Rachel Maddow‘s May 2 MSNBC show, highlighted Andrew Kramer‘s same day New York Times (NYT) article, saying the Kiev regime has decided to limit its cooperation with the Robert Mueller led FBI investigation on an alleged collusion between Donald Trump’s 2016 US presidential campaign and the Russian government. The Kiev regime is presented as feeling pressured to not cooperate with Mueller, for the purpose of maintaining the military aid it has received from the Trump administration.
Maddow’s May 2 show included an appearance by The NYT’s Kenneth Vogel. To conform with her overly subjective and inaccurate spin, Maddow was quite selective in what she wanted out of Vogel. Specifically, Vogel’s August 18, 2016 Politico article about Konstantin Kilimnik, who has had ties to Trump’s former Campaign Manager Paul Manafort. As claimed, Kilimnik might’ve been working with Russian Intel during the 2016 US presidential election campaign. Manafort served for a time as a consultant to Ukrainian President Viktor Yanukovych before the latter’s ouster in 2014.
Screenshot from Politico
On Maddow’s show, Vogel acknowledged some reason to question the extent (if any) of Kilimnik having a Russian Intel relationship for the period at issue. That’s the most objective part of her May 2 anti-Russian propaganda. With the coming months and years in mind, it’ll be interesting to see if anything conclusive comes up to support the notion of an anti-Hillary Clinton operation, involving Kilimnik, the Kremlin, Manafort and Trump, during the 2016 US presidential election.
Maddow started her May 2 show on this subject, with the image of civic minded, freedom loving Ukrainian people, toppling a corrupt pro-Russian leader Yanukovych, followed by his lavish living conditions being exposed to the public. Missing from Maddow’s presentation are these realities:
- Manafort saying that he favored Yanukovych taking a European Union route, over the Russian involved Eurasian Customs Union
- contrary to the pro-Russian stereotype, Yanukovych didn’t always do what the Kremlin preferred – his not advocating for Ukraine to be in the Eurasian Customs Union serving as an example
- the violent nationalists, who committed murderous action during the Kiev street protests against Yanukovych
- the overthrow of the democratically elected Yanukovych, who had just signed an internationally brokered power sharing agreement with his main political opposition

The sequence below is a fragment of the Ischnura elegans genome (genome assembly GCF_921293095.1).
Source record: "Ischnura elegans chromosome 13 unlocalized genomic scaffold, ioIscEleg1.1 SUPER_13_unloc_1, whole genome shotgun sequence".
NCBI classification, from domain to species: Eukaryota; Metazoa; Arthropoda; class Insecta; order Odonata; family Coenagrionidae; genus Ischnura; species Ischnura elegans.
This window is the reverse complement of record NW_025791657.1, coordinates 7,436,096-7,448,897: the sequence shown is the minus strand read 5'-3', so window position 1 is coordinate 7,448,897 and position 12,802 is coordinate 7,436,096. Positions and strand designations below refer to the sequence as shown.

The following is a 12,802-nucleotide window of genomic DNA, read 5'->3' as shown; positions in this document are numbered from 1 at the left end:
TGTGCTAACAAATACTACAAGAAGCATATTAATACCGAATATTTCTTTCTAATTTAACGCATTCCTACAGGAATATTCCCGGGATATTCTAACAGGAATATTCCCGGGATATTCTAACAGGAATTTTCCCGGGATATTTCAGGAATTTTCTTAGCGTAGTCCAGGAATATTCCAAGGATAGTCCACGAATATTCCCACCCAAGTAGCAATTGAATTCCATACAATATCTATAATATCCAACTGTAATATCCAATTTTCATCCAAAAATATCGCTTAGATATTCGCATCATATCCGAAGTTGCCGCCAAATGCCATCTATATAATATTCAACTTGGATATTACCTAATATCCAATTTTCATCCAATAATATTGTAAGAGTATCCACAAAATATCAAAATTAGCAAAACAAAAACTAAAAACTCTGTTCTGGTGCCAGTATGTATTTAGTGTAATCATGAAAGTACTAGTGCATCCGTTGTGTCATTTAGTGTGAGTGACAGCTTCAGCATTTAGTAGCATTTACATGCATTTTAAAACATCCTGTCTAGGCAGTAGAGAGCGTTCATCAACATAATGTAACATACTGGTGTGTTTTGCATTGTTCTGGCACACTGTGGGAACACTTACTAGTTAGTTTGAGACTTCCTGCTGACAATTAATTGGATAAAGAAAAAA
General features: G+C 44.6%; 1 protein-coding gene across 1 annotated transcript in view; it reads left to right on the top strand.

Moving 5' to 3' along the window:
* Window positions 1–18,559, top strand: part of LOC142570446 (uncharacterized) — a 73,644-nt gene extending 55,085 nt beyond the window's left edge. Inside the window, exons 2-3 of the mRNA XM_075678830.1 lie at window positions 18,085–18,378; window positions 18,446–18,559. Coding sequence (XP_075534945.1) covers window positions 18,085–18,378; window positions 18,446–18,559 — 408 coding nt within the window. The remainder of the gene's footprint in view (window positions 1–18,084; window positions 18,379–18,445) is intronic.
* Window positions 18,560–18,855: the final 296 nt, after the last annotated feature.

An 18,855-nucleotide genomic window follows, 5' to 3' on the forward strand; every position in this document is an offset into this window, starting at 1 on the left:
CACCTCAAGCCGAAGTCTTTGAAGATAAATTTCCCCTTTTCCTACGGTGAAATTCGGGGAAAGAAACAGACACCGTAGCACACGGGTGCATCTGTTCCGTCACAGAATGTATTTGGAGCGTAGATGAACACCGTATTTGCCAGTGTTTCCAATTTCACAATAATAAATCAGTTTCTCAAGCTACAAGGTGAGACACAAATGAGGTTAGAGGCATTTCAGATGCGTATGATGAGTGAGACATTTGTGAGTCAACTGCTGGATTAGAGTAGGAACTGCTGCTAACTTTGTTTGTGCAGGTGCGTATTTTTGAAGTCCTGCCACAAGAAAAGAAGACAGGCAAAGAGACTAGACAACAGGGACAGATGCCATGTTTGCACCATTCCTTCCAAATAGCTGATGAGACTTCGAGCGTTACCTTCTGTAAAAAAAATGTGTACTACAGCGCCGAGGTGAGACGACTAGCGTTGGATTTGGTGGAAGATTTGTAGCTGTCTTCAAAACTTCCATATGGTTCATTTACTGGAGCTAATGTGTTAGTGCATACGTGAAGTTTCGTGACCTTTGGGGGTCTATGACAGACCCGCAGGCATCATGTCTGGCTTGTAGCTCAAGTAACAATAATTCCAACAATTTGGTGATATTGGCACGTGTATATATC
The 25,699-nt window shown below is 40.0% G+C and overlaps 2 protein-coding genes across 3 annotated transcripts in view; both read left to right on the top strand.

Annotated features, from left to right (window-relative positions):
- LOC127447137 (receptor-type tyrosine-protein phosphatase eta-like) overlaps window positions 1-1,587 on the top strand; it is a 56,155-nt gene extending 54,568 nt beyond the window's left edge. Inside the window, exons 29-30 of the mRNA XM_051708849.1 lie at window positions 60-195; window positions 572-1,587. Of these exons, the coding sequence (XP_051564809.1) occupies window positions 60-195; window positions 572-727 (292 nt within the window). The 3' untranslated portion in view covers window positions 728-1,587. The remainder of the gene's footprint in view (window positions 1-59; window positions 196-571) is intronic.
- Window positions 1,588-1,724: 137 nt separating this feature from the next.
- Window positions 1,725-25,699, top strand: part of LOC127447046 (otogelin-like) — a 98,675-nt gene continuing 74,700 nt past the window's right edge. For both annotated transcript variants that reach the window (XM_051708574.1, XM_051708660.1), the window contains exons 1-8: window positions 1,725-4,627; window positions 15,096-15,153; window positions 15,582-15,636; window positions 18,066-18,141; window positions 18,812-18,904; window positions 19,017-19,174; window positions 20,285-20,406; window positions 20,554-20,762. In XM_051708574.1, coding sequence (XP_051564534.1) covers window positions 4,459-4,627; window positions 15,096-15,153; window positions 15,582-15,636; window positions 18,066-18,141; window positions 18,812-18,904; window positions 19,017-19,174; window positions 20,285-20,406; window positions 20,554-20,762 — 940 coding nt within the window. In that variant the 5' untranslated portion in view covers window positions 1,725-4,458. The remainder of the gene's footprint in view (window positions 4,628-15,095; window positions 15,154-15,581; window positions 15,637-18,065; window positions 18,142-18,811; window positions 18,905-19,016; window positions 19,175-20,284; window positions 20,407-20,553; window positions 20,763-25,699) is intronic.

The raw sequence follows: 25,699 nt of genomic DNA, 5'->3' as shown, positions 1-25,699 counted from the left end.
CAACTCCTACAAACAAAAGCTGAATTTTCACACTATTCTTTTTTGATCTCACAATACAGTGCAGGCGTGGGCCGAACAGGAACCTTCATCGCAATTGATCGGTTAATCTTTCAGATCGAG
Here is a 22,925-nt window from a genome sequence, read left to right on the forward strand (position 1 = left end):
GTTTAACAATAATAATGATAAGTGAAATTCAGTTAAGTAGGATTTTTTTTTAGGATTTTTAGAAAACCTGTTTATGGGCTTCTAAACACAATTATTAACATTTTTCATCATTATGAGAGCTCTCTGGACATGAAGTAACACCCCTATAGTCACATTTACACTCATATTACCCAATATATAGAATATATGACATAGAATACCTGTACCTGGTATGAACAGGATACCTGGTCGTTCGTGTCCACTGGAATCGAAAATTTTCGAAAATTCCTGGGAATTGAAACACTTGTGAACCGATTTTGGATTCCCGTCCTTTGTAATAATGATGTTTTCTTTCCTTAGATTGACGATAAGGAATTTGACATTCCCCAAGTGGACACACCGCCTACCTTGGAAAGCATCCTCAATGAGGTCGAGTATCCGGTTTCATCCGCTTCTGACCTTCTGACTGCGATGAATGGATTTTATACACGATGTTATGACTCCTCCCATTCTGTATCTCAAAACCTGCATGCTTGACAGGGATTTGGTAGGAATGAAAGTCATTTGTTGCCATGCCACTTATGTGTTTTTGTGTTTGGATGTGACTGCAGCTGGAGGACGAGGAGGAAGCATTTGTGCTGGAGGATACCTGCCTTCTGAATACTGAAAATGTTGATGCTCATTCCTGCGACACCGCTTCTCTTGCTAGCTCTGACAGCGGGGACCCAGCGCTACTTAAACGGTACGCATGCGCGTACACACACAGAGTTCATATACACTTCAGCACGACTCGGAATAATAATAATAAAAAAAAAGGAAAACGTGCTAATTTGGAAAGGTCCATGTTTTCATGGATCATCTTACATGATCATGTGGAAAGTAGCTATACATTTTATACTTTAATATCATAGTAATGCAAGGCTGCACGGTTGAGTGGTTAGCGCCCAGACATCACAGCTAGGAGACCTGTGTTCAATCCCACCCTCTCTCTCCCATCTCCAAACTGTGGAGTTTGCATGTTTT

- post-Yanukovych Kiev regime controlled Ukraine, includes a highly corrupt kleptocracy (whose lavishness hasn’t been featured in the manner of Yanukovych’s), meshed with an enhanced ultra-nationalist element, that has led to numerous deaths
- the considerable unpopularity of that regime.
These are obviously inconvenient points for Maddow, who takes the easy way out by not mentioning them. In line with this tact, she omits mention of another article which Vogel had written.
Screenshot from Politico
He coauthored with David Stern a January 11, 2017 Politico article, about the Kiev regime’s 2016 clandestine effort to find damaging information on Trump and Manafort. At the time, the Kiev regime was particularly uneasy with Trump’s position on Russia. CNN later followed up on this issue with Stern. He acknowledged not having as detailed a conversation as Vogel with the Ukrainian-American activist Alexandra Chalupa, who was involved with the Kiev regime’s effort against Trump and Manafort. In the aforementioned CNN segment, Stern was hesitant to equate that activity with what the Russian government has been accused of doing with Trump.
Months have gone by with no conclusive proof of a Trump-Russian government collusion. The ongoing investigation against Trump essentially serves the purpose of trying to nail him on something else. As a classic example, note how the Feds found Al Capone guilty of something much different from what he was being investigated for.
The neocons are pleased with Trump’s decision to increase military support to the Kiev regime. Neolibs have been generally more apprehensive on that move. For its part, Russia is understandably concerned about the Kiev regime, perhaps at some point launching a Croatian scenario into the rebel held Donbass territory. That move could very well lead to an increased exodus to Russia and pressure from within Russia to militarily strike back.
Contrary to what some say, the Russian government isn’t seeking unnecessary armed conflicts – something well worth debating if there’s any doubt. At the same time, the Kremlin can only (within reason) take so much. (Srdja Trifkovic’s May 2 Chronicles Magazine article, argues that the Kremlin has been passive on the domestic and foreign policy fronts.)
In the meantime, the likes of Maddow recklessly use Russia as a political football on a major US cable TV news network, offering little if any diversity in its coverage of that country.
Michael Averko is a New York based independent foreign policy analyst and media critic.